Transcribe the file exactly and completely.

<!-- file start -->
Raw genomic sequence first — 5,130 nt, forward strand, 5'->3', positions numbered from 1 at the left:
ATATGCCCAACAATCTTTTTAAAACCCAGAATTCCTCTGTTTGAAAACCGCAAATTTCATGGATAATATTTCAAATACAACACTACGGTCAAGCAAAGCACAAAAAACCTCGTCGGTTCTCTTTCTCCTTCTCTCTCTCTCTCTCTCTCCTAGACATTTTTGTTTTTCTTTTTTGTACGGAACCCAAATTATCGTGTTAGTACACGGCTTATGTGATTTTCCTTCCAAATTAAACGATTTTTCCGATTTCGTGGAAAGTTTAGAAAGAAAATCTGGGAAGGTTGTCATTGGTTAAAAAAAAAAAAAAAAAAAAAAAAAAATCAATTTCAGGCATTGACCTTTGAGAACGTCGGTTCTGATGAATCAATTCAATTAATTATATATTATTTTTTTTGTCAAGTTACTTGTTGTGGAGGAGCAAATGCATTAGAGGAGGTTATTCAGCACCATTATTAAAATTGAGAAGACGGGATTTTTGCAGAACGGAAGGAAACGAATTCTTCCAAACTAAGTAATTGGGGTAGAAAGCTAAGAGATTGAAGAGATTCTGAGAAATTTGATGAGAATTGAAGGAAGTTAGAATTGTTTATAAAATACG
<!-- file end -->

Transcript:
Raw genomic sequence first — 5,130 nt, forward strand, 5'->3', positions numbered from 1 at the left:
ATATGCCCAACAATCTTTTTAAAACCCAGAATTCCTCTGTTTGAAAACCGCAAATTTCATGGATAATATTTCAAATACAACACTACGGTCAAGCAAAGCACAAAAAACCTCGTCGGTTCTCTTTCTCCTTCTCTCTCTCTCTCTCTCTCCTAGACATTTTTGTTTTTCTTTTTTGTACGGAACCCAAATTATCGTGTTAGTACACGGCTTATGTGATTTTCCTTCCAAATTAAACGATTTTTCCGATTTCGTGGAAAGTTTAGAAAGAAAATCTGGGAAGGTTGTCATTGGTTAAAAAAAAAAAAAAAAAAAAAAAAAAATCAATTTCAGGCATTGACCTTTGAGAACGTCGGTTCTGATGAATCAATTCAATTAATTATATATTATTTTTTTTGTCAAGTTACTTGTTGTGGAGGAGCAAATGCATTAGAGGAGGTTATTCAGCACCATTATTAAAATTGAGAAGACGGGATTTTTGCAGAACGGAAGGAAACGAATTCTTCCAAACTAAGTAATTGGGGTAGAAAGCTAAGAGATTGAAGAGATTCTGAGAAATTTGATGAGAATTGAAGGAAGTTAGAATTGTTTATAAAATACG